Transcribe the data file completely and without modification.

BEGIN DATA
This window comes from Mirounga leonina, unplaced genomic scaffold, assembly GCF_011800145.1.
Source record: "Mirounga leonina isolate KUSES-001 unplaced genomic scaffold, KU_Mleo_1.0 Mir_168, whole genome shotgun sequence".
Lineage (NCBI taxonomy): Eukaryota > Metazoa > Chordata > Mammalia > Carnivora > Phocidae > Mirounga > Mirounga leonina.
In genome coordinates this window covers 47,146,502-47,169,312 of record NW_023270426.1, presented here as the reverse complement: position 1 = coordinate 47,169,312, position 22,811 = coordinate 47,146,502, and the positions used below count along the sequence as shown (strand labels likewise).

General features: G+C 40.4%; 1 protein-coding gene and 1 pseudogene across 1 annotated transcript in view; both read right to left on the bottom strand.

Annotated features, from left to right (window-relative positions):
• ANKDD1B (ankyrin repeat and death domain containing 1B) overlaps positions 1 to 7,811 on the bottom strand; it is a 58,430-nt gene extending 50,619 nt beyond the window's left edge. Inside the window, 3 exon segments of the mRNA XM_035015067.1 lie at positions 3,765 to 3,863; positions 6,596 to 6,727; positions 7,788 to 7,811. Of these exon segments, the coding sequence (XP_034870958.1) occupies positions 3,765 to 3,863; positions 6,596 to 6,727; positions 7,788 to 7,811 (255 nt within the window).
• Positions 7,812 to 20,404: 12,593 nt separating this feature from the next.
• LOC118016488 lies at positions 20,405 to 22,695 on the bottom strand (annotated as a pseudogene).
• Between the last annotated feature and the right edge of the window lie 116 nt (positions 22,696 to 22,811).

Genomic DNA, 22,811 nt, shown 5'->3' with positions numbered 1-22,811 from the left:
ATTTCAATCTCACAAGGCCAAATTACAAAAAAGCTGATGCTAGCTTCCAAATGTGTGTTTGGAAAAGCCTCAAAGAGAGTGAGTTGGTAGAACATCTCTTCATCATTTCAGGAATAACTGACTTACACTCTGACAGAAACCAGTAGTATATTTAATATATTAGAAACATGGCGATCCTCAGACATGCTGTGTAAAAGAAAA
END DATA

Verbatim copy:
This window comes from Mirounga leonina, unplaced genomic scaffold, assembly GCF_011800145.1.
Source record: "Mirounga leonina isolate KUSES-001 unplaced genomic scaffold, KU_Mleo_1.0 Mir_168, whole genome shotgun sequence".
Lineage (NCBI taxonomy): Eukaryota > Metazoa > Chordata > Mammalia > Carnivora > Phocidae > Mirounga > Mirounga leonina.
In genome coordinates this window covers 47,146,502-47,169,312 of record NW_023270426.1, presented here as the reverse complement: position 1 = coordinate 47,169,312, position 22,811 = coordinate 47,146,502, and the positions used below count along the sequence as shown (strand labels likewise).

General features: G+C 40.4%; 1 protein-coding gene and 1 pseudogene across 1 annotated transcript in view; both read right to left on the bottom strand.

Annotated features, from left to right (window-relative positions):
• ANKDD1B (ankyrin repeat and death domain containing 1B) overlaps positions 1 to 7,811 on the bottom strand; it is a 58,430-nt gene extending 50,619 nt beyond the window's left edge. Inside the window, 3 exon segments of the mRNA XM_035015067.1 lie at positions 3,765 to 3,863; positions 6,596 to 6,727; positions 7,788 to 7,811. Of these exon segments, the coding sequence (XP_034870958.1) occupies positions 3,765 to 3,863; positions 6,596 to 6,727; positions 7,788 to 7,811 (255 nt within the window).
• Positions 7,812 to 20,404: 12,593 nt separating this feature from the next.
• LOC118016488 lies at positions 20,405 to 22,695 on the bottom strand (annotated as a pseudogene).
• Between the last annotated feature and the right edge of the window lie 116 nt (positions 22,696 to 22,811).

Genomic DNA, 22,811 nt, shown 5'->3' with positions numbered 1-22,811 from the left:
ATTTCAATCTCACAAGGCCAAATTACAAAAAAGCTGATGCTAGCTTCCAAATGTGTGTTTGGAAAAGCCTCAAAGAGAGTGAGTTGGTAGAACATCTCTTCATCATTTCAGGAATAACTGACTTACACTCTGACAGAAACCAGTAGTATATTTAATATATTAGAAACATGGCGATCCTCAGACATGCTGTGTAAAAGAAAA